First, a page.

Tuesday, January 20, 2009
Most westerns are set in what I call the Mid-west- Colorado, Texas, Oklahoma, Arizona, New Mexico. I live in the West- Oregon. You can’t get much more west in the continental U.S. than along the Pacific Ocean. LOL
While the “mid-west” did have some colorful outlaws and lawmen, the real west “Oregon” wasn’t without its own troublemakers.
Wherever there are gold mines, trains, and stage coaches there are bound to be men who thought it was a whole lot easier to rob than do an honest day’s work. There were daily notices in the newspapers of stage coach hold ups. Shipments of $5000 - $10,000 in gold was not uncommon on the run from Sacramento, CA to Portland, OR. This was tempting to the lawless population. And many “withdrawls” were made along that route particularly in the Siskiyous where the stage stations were farther apart and lawmen were few. Masked robbers stepped out from behind trees or boulders when the heavy wagons lumbered up a grade. The driver would concentrate on keeping the stopped vehicle from rolling backwards while the robber called to have the express box and mail sacks thrown down. The drivers complied because their hands were full. When the box and mail hit the ground the robber ordered the driver to keep going. All of this took less than a minute.
A brazen road agent would also rob the passengers of money and valuables. The most famous stage robber in the Siskiyous was Mr. Charles E. Boles- Black Bart. He robbed 28 stages from 1875-1883 He’d stop the stages and proclaim, “Please throw down the box”. Black Bart was courteous and dapper. He was the nemesis of Wells Fargo.
Train robberies became the new “stage holdups” in the late 1880’s. The robbers went for the express car which carried gold, valuables, and money. They usually boarded when the train was crawling up a grade. They jump on the platform in the front of the windowless express car, just behind the tender. The space was known as “blind baggage” because it couldn’t be seen from the engine or the express car. From this spot, the robber would climb over the tender and draw a gun on the engineer and fireman. The train would be stopped and the outlaws could take what they wanted from the express car. If they were greedy, they’d also walk the cars taking valuables from the passengers. Only the most brazen and desperate would rob trains. It was dangerous and tough. One robbery where the outlaw’s used dynamite to not only stop the train but frighten the passengers by setting it off every few minutes as a hold up man went through the cars collecting valuables, the local law used CSI type tactics to find the road agents. They made drawings of boot marks, an unusual horse shoe print, and a drawing of one of the robbers whose scarf had slipped. They followed the tracks to a camp where they collected gray horse hair, sacking, and twine that they later matched to materials in the suspect’s family home.
One of the Northwest’s most colorful badmen was Hank Vaughn. He was in the ranks of Hickok, Hardin, and Bonney . He liked to shoot, had a quick temper, and a quirky sense of right and wrong. His first gunfight was in Canyon City in 1864 at the age of fifteen. It happened while the two were drunk and in the lawless gold town no charges were ever brought. The next year while rustling horses, he shot a deputy and wounded a sheriff. He went to jail and was released with a new profession. He plied that trade for a few years then fell back into a disreputable life again, stealing horses and reselling them. He was fast with a gun and got into trouble because of his temper and his drinking. He was a small man who dressed like a clergyman or gambler and he was never without his gun. He loved jewelry and wore several rings and a gold chain. He’d ride horses into saloons, shooting his gun damaging lights, glasses and whatever he felt like. As you can figure he wasn’t welcome in those establishments. When he wasn’t drinking he was peaceful and law-abiding. In 1882 Hank came up against a similar gunman in Prineville.OR. They were gambling, drinking and conversing until they riled one another and they agreed to a fight to the finish. Each took hold of one end of a scarf. They pulled out their guns and in the middle of the saloon started shooting at each other. Every shot hit their target. They were both wounded several times. When word got back to Hank’s stomping grounds that he’d been shot in the chest, the people celebrated. Unfortunately he recovered. And when Hank returned and read a story about him being measured for a “shroud and plank coat” he ran the newspaper man who wrote the story out of the office. When Hank was drinking he liked to make strangers “dance”. If the man didn’t of his own free will, Hank would shoot close to the man’s feet. One time a “stranger” took exception and shot back, wounding Hank in his right arm and punctured a lung. In the end, his own recklessness killed him. He raced his horse down the main street of town and it stumbled, falling and landing on the most colorful fast draw in Oregon history.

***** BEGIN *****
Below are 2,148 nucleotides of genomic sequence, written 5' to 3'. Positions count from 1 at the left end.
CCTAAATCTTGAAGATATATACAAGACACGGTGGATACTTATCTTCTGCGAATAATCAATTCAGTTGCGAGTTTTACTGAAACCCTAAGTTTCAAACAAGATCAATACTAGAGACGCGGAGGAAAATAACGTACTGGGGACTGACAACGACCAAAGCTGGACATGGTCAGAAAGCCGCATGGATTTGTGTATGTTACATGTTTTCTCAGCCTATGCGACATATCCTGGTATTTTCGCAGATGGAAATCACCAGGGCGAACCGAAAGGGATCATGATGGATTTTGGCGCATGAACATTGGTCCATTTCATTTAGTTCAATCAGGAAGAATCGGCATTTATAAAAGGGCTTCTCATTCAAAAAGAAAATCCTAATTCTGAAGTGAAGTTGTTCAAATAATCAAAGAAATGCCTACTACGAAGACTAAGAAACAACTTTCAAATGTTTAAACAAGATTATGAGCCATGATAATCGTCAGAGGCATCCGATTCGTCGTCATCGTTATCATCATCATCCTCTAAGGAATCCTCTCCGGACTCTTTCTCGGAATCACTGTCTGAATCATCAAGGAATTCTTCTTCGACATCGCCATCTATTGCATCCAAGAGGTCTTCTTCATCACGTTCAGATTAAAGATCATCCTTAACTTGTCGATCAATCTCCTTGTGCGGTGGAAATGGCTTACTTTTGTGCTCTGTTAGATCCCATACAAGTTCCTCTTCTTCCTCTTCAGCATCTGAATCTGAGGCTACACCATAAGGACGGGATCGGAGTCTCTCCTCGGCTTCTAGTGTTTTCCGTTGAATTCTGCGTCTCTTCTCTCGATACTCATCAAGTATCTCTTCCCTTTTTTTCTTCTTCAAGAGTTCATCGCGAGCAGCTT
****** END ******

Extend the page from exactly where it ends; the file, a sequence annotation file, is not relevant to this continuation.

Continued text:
This has gone on long enough, In my next blog, I’ll tell you about a bank hold up that happened in my neck of the woods and to this day is reenacted every summer for tourists.
And this is why my books are set in the Pacific Northwest, the colorful characters, the vastness of climates and topographical areas and I enjoy sharing “my” west with readers.
My resource was ”Oregon Outlaws- Tales of Old-Time Desperadoes” by Gary and Gloria Meier.